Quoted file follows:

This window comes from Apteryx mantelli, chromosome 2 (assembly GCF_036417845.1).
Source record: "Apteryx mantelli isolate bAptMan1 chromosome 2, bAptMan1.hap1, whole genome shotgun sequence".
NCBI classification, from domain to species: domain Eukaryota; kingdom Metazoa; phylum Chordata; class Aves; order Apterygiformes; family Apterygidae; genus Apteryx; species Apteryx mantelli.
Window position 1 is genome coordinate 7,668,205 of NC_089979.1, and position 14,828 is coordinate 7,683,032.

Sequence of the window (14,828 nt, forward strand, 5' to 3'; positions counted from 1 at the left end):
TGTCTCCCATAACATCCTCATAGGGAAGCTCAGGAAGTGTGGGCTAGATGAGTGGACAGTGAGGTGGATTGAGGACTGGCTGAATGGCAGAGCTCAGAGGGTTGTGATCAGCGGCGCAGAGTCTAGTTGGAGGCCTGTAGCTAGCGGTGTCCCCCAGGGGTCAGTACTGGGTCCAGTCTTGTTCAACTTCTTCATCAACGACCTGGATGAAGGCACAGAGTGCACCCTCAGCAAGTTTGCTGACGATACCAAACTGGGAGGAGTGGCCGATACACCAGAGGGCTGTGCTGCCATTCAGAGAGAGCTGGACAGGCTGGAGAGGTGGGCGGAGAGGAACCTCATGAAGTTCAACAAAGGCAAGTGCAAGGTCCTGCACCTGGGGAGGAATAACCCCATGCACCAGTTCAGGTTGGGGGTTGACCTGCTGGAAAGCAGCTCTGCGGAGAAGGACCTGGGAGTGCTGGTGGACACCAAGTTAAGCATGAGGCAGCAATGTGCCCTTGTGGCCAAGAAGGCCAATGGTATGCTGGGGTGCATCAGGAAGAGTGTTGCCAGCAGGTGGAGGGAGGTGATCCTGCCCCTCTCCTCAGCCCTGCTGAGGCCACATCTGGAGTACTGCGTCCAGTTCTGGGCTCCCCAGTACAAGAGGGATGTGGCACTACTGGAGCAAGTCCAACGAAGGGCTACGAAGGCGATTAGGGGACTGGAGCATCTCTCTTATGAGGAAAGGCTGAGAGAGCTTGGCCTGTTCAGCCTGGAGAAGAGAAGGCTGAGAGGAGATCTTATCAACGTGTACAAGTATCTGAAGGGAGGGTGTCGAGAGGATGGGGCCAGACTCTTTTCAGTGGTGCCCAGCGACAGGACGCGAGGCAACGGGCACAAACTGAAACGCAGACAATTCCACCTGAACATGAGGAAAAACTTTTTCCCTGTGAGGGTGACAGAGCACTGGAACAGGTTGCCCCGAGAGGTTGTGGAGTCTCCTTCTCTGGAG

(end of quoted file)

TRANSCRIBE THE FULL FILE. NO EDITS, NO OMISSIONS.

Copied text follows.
This window comes from Apteryx mantelli, chromosome 2 (assembly GCF_036417845.1).
Source record: "Apteryx mantelli isolate bAptMan1 chromosome 2, bAptMan1.hap1, whole genome shotgun sequence".
NCBI classification, from domain to species: domain Eukaryota; kingdom Metazoa; phylum Chordata; class Aves; order Apterygiformes; family Apterygidae; genus Apteryx; species Apteryx mantelli.
Window position 1 is genome coordinate 7,668,205 of NC_089979.1, and position 14,828 is coordinate 7,683,032.

Sequence of the window (14,828 nt, forward strand, 5' to 3'; positions counted from 1 at the left end):
TGTCTCCCATAACATCCTCATAGGGAAGCTCAGGAAGTGTGGGCTAGATGAGTGGACAGTGAGGTGGATTGAGGACTGGCTGAATGGCAGAGCTCAGAGGGTTGTGATCAGCGGCGCAGAGTCTAGTTGGAGGCCTGTAGCTAGCGGTGTCCCCCAGGGGTCAGTACTGGGTCCAGTCTTGTTCAACTTCTTCATCAACGACCTGGATGAAGGCACAGAGTGCACCCTCAGCAAGTTTGCTGACGATACCAAACTGGGAGGAGTGGCCGATACACCAGAGGGCTGTGCTGCCATTCAGAGAGAGCTGGACAGGCTGGAGAGGTGGGCGGAGAGGAACCTCATGAAGTTCAACAAAGGCAAGTGCAAGGTCCTGCACCTGGGGAGGAATAACCCCATGCACCAGTTCAGGTTGGGGGTTGACCTGCTGGAAAGCAGCTCTGCGGAGAAGGACCTGGGAGTGCTGGTGGACACCAAGTTAAGCATGAGGCAGCAATGTGCCCTTGTGGCCAAGAAGGCCAATGGTATGCTGGGGTGCATCAGGAAGAGTGTTGCCAGCAGGTGGAGGGAGGTGATCCTGCCCCTCTCCTCAGCCCTGCTGAGGCCACATCTGGAGTACTGCGTCCAGTTCTGGGCTCCCCAGTACAAGAGGGATGTGGCACTACTGGAGCAAGTCCAACGAAGGGCTACGAAGGCGATTAGGGGACTGGAGCATCTCTCTTATGAGGAAAGGCTGAGAGAGCTTGGCCTGTTCAGCCTGGAGAAGAGAAGGCTGAGAGGAGATCTTATCAACGTGTACAAGTATCTGAAGGGAGGGTGTCGAGAGGATGGGGCCAGACTCTTTTCAGTGGTGCCCAGCGACAGGACGCGAGGCAACGGGCACAAACTGAAACGCAGACAATTCCACCTGAACATGAGGAAAAACTTTTTCCCTGTGAGGGTGACAGAGCACTGGAACAGGTTGCCCCGAGAGGTTGTGGAGTCTCCTTCTCTGGAG